Friday 9 December 2016

Lessons I learned about Jaguar's new XE saloon second time around

Published 06/05/2015 | 02:30

Jaguar XE
Jaguar XE
Jaguar XE

WE don't often get a second bite of the cherry with driving a new car abroad but that's exactly what I've had with the Jaguar XE. You might remember I drove prototype versions of this compact saloon-with-coupé looks some months back. Now I've just driven the real thing.

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As I've told you so much about it before, a brief recap should suffice before getting down to the nitty gritty.

The XE is the single most crucial car in Jaguar's history. They've spent a couple of billion developing it. Failure is not an option. Jaguar/Land Rover chief executive Dr Ralf Speth sees it as one of the major motoring developments of modern times - and the start of big things (new XF and Crossover later this year). He told me as much as I waited to drive the XE V6 on the track. What an enthusiastic man. If buyers remotely share his enthusiasm, the XE will be a huge success. But we know it's tough in the real world and the XE faces a big task to establish itself alongside the BMW 3-series, rejuvenated Mercedes C-Class and imminent new Audi A4.

As you probably know, the XE is rear-wheel drive, has an aluminium body, double wishbone front suspension, Integral Link at the rear and finely tuned electric power steering. It also has an excellent infotainment system.

The big engines for Ireland will be the brand new 2-litre Ingenium diesel with either 163PS (75mpg, 99g/km, €180 road tax) which wasn't available to drive, or 180PS (from 67.3mpg; 109g/km, €190 road tax) which was.

We also drove the 240bhp 2-litre petrol (a Ford engine) and the exceptional supercharged 3-litre V6 340PS (special order). There are 6spd manual and 8spd automatic transmissions.

You are going to feel either spoilt or confused by the variety of suspension settings. They impact hugely on how this can drive. Your basic suspension is Comfort. It's got Eco, Normal and Dynamic (this tightens steering, throttle and gear-change response). That comes as standard on Pure and Prestige trim spec (there is also R-Sport, 'S' and Portfolio).

When you select R-Sport you get Passive Sport suspension. This has different anti-roll bars, dampers and springs. Then with the V6 'S' petrol you get Adaptive Dynamics. This is super tuned-in to adapt to how you are driving. You can have this on all the other grades for €1,200 extra (180bhp diesel and 2-litre this year; next year on 163bhp diesel). Worth considering. Remember, within all three suspensions you still have the Eco, Dynamic modes etc to tweak response.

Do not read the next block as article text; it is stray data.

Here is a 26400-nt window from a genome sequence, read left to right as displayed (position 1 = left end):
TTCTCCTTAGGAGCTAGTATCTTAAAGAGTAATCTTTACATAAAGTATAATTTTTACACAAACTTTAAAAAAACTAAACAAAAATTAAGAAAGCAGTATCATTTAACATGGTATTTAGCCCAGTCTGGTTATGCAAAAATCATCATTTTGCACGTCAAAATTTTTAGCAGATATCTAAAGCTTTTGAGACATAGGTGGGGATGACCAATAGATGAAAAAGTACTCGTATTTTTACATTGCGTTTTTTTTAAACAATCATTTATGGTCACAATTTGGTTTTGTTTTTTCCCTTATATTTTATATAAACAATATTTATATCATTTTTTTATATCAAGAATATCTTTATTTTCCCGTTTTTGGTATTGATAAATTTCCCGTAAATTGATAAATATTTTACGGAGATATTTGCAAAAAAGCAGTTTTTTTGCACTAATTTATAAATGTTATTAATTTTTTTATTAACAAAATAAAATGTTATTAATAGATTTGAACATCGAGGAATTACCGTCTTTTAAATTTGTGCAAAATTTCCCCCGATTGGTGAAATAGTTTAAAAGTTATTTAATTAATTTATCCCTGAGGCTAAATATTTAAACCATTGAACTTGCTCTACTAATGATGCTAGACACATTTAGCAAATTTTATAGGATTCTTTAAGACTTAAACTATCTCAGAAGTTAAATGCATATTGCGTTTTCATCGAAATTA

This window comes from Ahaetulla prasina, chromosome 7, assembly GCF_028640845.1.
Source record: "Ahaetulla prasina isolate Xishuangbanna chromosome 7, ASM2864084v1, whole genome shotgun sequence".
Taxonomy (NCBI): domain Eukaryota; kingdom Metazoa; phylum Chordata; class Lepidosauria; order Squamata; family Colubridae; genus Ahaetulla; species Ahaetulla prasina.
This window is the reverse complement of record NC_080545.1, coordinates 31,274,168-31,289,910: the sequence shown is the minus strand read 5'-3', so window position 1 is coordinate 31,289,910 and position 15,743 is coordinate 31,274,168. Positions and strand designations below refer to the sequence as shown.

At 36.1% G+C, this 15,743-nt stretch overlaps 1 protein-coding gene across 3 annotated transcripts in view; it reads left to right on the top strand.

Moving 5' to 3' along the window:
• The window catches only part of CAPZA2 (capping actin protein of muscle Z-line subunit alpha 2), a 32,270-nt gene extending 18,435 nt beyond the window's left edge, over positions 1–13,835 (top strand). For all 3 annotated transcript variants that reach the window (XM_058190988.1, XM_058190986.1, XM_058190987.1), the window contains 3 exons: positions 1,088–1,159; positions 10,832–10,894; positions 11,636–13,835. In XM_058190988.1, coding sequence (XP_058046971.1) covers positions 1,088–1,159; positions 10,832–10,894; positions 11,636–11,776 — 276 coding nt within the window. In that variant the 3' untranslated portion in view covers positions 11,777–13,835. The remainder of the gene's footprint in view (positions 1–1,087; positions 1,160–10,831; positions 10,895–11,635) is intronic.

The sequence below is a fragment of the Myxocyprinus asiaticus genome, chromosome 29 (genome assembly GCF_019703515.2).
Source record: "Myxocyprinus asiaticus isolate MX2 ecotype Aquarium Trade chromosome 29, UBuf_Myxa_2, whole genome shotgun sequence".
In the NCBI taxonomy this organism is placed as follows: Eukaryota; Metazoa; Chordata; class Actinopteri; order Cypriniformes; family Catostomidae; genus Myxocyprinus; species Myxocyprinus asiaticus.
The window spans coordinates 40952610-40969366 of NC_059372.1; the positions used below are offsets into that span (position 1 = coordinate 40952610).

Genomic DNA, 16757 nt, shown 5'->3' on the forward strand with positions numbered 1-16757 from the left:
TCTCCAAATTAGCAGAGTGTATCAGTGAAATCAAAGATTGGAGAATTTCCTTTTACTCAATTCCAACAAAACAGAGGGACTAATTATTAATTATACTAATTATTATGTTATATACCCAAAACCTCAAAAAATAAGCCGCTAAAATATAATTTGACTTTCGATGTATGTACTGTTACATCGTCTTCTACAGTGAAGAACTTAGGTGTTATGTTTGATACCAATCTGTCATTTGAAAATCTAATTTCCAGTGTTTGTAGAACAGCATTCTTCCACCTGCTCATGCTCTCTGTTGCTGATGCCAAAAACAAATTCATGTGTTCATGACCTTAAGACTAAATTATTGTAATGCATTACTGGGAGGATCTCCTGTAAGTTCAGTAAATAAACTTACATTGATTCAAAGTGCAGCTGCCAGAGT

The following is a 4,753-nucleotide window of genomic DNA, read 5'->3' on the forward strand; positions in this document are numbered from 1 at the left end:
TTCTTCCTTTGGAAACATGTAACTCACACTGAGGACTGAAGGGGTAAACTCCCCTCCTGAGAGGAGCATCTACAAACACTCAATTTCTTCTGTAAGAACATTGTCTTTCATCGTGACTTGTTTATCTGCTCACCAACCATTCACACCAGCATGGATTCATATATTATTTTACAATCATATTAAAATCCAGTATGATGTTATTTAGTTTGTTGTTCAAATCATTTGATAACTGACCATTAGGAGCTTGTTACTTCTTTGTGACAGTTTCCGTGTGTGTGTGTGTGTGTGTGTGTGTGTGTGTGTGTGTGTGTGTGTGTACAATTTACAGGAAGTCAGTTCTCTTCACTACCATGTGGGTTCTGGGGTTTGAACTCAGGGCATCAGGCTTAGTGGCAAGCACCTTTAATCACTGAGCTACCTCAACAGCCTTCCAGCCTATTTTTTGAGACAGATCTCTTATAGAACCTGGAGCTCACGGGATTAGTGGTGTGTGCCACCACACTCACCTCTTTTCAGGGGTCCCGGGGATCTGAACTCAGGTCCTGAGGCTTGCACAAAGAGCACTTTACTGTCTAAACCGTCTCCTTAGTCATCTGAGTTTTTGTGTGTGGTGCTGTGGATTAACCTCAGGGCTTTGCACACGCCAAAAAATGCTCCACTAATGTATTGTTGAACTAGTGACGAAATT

The suspensions on my drives totally affected the car's entire feel and dynamic. The R-Sport 2-litre petrol I drove was in the Sport Passive category. Frankly I wondered if I was in the same car I had taken to so warmly in prototype guise. The steering was too remote and the car felt like a comfortable, passive sedan. To be fair, this is a global car and mega markets such as China demand that sort of touch. Which explains why there are so many variations.

My second drive was the 6spd automatic 2-litre 180bhp Ingenium diesel. This too had Sport Passive but felt better, partly because I used dynamic mode.

But it wasn't until I drove the 8spd auto R-Sport version with Sport Adaptive Dynamics settings that I could see why I'd loved the car on my previous drive.

This gave the steering and the chassis the chance to engage me. Now I could pinpoint where I placed it at higher speeds on corners and get that sense of grip and energy I found immediately on the prototype. The 2-litre 180bhp diesel is one decent piece of work. Look forward to the 163bhp.

And then there was the 3-litre V6 petrol with Adaptive Dynamics. What a great drive. Special order in Ireland. Loved it, especially around the track.

The XE's design is a mix of strong looks at the front and a roof-to-rear bumper sweep that gives it a coupe look. I'm still not convinced the rear is distinctive enough for you to instantly recognise it and say: "There's an XE."

You sit low in the cabin, meaning you've excellent headroom but I couldn't gauge the corners of the bonnet as easily as I'd like. Jaguar say the idea is to make you feel part of the car from within. I'm not that persuaded.

But I was impressed with the amount of elbow room for driver and front passenger. The sloping roof means a bit of a crouch for taller passengers to get into the rear but there's decent room (leg and head) once ensconced. There's a long boot with reasonable aperture.

And they have taken the slightly raucous top-end noise from the diesel compared with the prototype.

Expect prices to start around the €40,000 mark in line or a little below the 3-series. First here, by the end of the month, will be the 180bhp diesel automatic and special-order V6 petrol.

By September we'll see the 180bhp diesel manual, the 163bhp diesel (manual and automatic) and 2-litre 240bhp petrol. The vast majority of buyers will opt for diesel (70pc 163bhp and 30pc 180bhp).

Of the 3,500 compact luxury saloons we buy each year, the 3-series and A4 account for two-in-three.

It's going to be fascinating to see how the new Jaguar fares in that company. There are billions of euro riding on it. I think it will appeal to a lot of buyers - just make sure you get the suspension that suits you.

Indo Motoring

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